Amazon’s Bezos Patenting ‘Blue Origin’ Spacecraft
WASHINGTON, D.C. — The commerical space pioneer Jeff Bezos — better known as the founder and CEO of Amazon.com — hasn’t let the failure of a unmanned rocket dampen his ardor for building a business that will be able to take passengers to the edge of outer space. And he’s working to get the patents to prove it.
His space venture, Blue Origin, is based not far from Seattle in Kent, Wash., with a separate launch complex in Texas. According to its Website: “Blue Origin is developing New Shepard, a rocket-propelled vehicle designed to routinely fly multiple astronauts into suborbital space at competitive prices.”
Another angle to the Blue Origin story which heretofore seems not to have come to light is its activity on the patent front. In January, Bezos, along with Blue Origin colleagues Gary Lai and Sean Findlay, filed application number 20110017872 for a patent entitled “Sea Landing of Space Launch Vehicles and Associated Systems and Methods.”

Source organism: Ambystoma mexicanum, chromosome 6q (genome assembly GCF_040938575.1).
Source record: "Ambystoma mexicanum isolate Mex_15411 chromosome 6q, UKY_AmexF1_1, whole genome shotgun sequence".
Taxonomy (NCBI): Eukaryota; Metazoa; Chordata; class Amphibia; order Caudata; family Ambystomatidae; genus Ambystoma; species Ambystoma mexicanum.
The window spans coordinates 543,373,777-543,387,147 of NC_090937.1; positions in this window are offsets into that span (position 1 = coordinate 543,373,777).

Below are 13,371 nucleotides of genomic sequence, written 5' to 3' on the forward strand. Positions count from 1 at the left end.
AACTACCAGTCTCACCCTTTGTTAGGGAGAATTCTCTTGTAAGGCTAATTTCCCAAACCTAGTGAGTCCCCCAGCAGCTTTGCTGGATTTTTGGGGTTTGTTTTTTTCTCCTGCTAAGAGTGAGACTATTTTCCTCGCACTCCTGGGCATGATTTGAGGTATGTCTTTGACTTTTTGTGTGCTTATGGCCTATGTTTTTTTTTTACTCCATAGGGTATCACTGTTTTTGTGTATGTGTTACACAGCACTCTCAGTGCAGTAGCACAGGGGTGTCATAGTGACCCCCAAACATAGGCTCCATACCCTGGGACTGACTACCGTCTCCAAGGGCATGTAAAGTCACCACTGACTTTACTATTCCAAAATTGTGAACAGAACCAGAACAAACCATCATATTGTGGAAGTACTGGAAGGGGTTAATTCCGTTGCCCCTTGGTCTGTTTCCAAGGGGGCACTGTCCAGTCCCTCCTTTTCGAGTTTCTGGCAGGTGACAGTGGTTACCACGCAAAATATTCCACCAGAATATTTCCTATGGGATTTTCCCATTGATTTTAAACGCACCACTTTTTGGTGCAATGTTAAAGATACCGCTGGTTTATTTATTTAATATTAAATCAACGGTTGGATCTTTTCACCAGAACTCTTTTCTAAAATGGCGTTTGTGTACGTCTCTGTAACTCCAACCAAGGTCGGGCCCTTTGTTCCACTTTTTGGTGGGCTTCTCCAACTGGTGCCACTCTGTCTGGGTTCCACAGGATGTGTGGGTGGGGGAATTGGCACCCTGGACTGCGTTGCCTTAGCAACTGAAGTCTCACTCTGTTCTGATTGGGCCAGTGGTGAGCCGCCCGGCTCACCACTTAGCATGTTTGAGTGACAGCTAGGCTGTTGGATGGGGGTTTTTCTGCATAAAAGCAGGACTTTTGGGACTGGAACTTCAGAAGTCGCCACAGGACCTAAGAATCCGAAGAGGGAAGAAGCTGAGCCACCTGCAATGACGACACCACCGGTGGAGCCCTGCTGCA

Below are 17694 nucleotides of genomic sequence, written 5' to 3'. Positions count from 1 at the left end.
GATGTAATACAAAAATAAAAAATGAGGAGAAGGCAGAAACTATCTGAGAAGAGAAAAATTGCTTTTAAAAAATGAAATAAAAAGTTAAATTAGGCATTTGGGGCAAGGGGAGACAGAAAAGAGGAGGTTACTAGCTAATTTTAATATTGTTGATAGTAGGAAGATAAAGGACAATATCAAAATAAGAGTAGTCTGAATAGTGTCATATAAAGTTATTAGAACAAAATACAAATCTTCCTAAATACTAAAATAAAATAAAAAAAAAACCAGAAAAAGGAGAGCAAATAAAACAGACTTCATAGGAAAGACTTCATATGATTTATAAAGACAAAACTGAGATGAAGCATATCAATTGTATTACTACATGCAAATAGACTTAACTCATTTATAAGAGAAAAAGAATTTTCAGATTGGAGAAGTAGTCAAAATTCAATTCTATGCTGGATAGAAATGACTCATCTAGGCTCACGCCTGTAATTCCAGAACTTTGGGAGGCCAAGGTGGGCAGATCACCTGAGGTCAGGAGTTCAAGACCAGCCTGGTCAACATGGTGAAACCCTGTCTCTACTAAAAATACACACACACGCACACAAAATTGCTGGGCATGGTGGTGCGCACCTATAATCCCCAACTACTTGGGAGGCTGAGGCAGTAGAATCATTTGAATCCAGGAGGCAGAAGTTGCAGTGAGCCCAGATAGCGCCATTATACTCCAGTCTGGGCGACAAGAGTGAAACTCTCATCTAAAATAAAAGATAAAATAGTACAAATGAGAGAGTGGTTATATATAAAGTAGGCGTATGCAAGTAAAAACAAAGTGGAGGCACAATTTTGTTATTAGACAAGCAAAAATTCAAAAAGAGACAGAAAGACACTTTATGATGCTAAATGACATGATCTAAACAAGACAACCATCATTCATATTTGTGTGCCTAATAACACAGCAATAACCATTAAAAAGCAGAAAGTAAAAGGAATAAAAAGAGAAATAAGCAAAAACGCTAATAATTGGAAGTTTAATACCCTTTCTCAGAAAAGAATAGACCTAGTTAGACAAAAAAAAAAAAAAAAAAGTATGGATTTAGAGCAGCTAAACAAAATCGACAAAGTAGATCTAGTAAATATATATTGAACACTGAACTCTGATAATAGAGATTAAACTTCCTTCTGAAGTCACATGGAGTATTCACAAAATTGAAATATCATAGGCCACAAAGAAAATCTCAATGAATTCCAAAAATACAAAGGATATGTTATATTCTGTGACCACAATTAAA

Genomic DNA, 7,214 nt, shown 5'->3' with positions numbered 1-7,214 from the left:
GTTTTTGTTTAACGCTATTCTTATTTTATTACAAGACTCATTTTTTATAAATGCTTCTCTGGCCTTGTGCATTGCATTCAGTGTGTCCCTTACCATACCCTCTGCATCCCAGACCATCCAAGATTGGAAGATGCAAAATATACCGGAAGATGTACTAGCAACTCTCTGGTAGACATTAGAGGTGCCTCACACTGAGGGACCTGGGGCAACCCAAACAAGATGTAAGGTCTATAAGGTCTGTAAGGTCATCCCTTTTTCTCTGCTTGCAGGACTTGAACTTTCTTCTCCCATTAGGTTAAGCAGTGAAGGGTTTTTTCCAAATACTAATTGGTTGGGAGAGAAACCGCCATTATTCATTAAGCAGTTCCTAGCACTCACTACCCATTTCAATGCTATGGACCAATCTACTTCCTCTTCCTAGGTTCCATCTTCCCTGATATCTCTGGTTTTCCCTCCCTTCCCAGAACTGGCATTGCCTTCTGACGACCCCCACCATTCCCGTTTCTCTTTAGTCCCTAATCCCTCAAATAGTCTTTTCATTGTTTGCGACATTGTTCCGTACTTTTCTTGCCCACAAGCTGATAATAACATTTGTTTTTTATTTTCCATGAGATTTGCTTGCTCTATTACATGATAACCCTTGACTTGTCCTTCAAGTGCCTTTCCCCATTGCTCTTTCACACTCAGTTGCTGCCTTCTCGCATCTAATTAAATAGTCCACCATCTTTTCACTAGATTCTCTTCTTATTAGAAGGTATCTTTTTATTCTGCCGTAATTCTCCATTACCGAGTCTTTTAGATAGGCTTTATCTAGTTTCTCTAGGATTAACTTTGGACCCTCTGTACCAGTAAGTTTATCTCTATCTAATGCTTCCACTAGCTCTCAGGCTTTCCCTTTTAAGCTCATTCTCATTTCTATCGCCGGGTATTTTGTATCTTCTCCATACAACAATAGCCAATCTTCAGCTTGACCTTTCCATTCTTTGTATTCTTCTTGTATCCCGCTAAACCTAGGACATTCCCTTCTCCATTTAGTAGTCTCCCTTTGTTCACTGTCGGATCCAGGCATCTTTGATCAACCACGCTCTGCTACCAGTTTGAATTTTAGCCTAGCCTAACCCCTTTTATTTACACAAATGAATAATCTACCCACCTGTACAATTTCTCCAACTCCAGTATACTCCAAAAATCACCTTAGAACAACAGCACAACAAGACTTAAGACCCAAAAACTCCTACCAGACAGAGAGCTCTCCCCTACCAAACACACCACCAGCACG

The interesting twist here is that Blue Origin is aiming at reuse of its spacecraft, including recovery from a ship on which the vehicle makes a vertical landing.
Here’s the relevant language from the patent application abstract:
A reusable space launch vehicle is launched from a coastal launch site in a trajectory over water. After booster engine cutoff and upper stage separation, the booster stage reenters the earth’s atmosphere in a tail-first orientation. The booster engines are then restarted and the booster stage performs a vertical powered landing on the deck of a pre-positioned sea-going platform… After landing, the sea-going platform can be towed… to transport the booster stage back to the coastal launch site or other site for reconditioning and reuse
Read the full story and see more Blue Origin patent diagrams at DesignNews.com